“We were at the Apollo Theater on the amateur show,” the Richmond, Va., native recounts. “We took the amateur show, and they kept us there for two weeks, opening for Ray Charles and Duke Ellington’s band. Clyde McPhatter had gone into the Army, and George Treadwell, the manager of The Drifters, was looking for a new lead singer. That ended up being Ben E. King, who was singing with me and Dock Green, Elsbeary Hobbs, and Poppa Clark, who ended up leaving. So Benny told George he would take the job if he would give us, The Five Crowns, the backup. He took the job and wrote ‘There Goes My Baby,’ and that’s what put us on top as The Drifters.”
          Drifters The Drifters in 1963 (clockwise, top center): Charlie Thomas, Rudy Lewis, Johnny Moore, Johnny Terry, Gene Pearson. Photo courtesy Todd Baptista.
Thomas brushes off the offer of a lyric sheet and remembers most of the words to “Kiss and Make Up” from memory. “Don’t go away, come back and stay where you belong,” he repeats as the band vamps the ending, waiting for Charlie’s cue to end the tune.
“I haven’t done that one since I was a kid,” he laughs before jumping into “Baltimore,” a rarity from the group’s initial 1959 Atlantic session. Scanning a fat, three-ring binder bulging with close to 50 charted tunes is a collector’s dream. From the original group’s heyday — “Ruby Baby,” “I’ve Gotta Get Myself A Woman,” “Bells of St. Mary,” even “The Way I Feel,” are ready should Thomas call them out, which he frequently does. An authentic, driving “At The Club” is next, followed in rapid succession by “Please Stay.”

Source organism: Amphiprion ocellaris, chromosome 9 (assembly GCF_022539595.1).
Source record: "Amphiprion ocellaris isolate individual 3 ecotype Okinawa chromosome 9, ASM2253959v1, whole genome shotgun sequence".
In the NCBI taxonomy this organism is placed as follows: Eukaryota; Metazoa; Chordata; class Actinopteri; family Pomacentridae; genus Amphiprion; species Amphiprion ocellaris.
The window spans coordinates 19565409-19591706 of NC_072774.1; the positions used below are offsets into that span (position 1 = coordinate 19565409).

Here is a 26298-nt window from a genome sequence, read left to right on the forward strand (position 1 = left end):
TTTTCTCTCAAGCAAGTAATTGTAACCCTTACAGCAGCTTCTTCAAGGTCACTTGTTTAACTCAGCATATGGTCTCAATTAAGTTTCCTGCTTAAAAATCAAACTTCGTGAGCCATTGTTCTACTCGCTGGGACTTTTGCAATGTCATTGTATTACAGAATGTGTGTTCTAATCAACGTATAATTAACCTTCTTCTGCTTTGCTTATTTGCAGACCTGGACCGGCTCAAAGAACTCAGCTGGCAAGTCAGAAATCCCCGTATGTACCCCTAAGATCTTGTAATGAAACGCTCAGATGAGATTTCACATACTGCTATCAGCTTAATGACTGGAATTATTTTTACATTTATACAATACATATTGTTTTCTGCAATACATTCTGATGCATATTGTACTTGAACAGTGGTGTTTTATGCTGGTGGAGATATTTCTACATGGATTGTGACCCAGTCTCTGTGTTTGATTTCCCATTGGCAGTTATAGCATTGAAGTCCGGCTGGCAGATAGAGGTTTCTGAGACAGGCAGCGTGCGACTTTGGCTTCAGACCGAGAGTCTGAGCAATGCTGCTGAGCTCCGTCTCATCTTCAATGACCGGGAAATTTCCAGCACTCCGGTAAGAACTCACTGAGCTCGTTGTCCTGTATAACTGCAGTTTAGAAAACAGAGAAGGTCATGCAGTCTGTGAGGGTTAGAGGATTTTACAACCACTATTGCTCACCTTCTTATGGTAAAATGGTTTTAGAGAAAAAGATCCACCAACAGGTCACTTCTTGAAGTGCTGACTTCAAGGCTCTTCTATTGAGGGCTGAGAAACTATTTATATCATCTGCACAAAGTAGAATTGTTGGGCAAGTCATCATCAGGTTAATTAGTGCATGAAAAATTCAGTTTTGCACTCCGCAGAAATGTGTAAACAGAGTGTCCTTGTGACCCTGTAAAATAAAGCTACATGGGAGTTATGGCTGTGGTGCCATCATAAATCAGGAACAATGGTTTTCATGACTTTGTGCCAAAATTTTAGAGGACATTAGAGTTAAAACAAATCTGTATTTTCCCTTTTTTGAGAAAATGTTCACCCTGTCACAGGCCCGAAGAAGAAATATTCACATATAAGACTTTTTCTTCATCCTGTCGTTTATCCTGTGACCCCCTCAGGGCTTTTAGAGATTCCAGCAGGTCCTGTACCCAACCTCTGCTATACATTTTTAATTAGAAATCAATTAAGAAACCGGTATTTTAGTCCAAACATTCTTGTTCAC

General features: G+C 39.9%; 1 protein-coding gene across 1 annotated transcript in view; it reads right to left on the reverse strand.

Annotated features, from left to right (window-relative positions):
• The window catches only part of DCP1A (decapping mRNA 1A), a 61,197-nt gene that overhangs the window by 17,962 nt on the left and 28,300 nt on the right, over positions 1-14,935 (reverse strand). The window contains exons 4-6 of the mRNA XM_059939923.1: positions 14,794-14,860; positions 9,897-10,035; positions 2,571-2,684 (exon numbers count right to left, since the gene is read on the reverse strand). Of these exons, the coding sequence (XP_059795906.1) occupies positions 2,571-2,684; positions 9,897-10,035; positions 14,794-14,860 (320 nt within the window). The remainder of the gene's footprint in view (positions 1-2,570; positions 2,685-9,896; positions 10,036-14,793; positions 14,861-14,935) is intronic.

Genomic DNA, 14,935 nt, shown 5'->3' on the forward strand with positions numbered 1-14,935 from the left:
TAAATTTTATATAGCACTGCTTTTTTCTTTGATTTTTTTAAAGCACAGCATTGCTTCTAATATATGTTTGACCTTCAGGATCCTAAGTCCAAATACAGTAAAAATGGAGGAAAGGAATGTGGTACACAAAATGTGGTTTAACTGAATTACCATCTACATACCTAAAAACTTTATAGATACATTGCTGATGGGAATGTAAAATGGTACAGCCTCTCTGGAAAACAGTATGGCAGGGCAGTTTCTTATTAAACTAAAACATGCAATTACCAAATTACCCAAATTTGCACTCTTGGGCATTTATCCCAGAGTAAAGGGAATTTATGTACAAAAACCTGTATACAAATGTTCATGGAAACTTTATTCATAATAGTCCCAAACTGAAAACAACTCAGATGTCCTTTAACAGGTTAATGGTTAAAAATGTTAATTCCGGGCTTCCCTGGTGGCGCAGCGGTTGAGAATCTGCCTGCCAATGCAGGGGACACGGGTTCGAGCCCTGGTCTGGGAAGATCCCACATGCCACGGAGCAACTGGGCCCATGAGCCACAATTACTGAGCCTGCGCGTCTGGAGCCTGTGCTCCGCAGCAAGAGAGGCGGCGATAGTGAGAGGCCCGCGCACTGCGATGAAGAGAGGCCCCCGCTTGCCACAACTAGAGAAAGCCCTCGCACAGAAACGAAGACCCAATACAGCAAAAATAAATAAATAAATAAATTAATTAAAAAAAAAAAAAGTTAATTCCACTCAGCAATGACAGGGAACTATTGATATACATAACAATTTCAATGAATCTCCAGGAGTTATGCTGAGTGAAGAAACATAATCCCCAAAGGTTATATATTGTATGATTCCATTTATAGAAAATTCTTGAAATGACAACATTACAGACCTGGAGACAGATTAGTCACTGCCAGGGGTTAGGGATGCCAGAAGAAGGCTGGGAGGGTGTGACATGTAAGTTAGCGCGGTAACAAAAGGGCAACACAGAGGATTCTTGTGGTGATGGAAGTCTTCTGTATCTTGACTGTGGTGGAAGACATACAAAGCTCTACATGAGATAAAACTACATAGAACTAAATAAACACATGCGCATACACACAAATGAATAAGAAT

“If I got on my knees, and I pleaded with you …” Charlie implores, his soulful tenor augmented solely by a mellow guitar and auxiliary percussion. “We’ll do that one tonight,” Colombo affirms.
On occasion, Charlie selects the emotional flip of “Under The Boardwalk.” “I Don’t Want To Go On Without You,” recorded in tribute to one of the group’s greatest lead voices, brings back memories.
“Rudy Lewis was supposed to record that song,” he explains, remembering his close friend who died unexpectedly in a Harlem hotel room on May 20, 1964, at age 27. “Rudy had a heart attack. When he died, I was the one who closed his eyes. They gave me the song to record after he passed on. I really do love that song because that one, in particular, brings back a lot of memories.”
During a quick pause, a fan asks Thomas about “Only In America,” whose line about growing up to become president became a reality in 2008.The
“We recorded that first, but that was back in the time when they had a lot of prejudices,” he explains. “They told us it wouldn’t be right for a black group to sing it because people might take it as a racial thing, so they gave it to Jay and the Americans. I think it was truly a beautiful song. I didn’t care who did it. It was about the United States. It was about our hometown, whether we were black or whatever, you know. We should record that again.”
Bringing a bit of theater to the group’s stage show, the auditorium’s lighting technicians spot a round card table at stage right with Bailey, Brown, and Hall easing into three of four nondescript chairs encircling it.
“Looks like I’ll spend another night with the boys,” Thomas sings alone, as his Drifters play a mock poker game a few feet away. “Deal ’em,” Charlie barks, taking the lone empty chair at the table at the song’s end as the stage lights fade to black.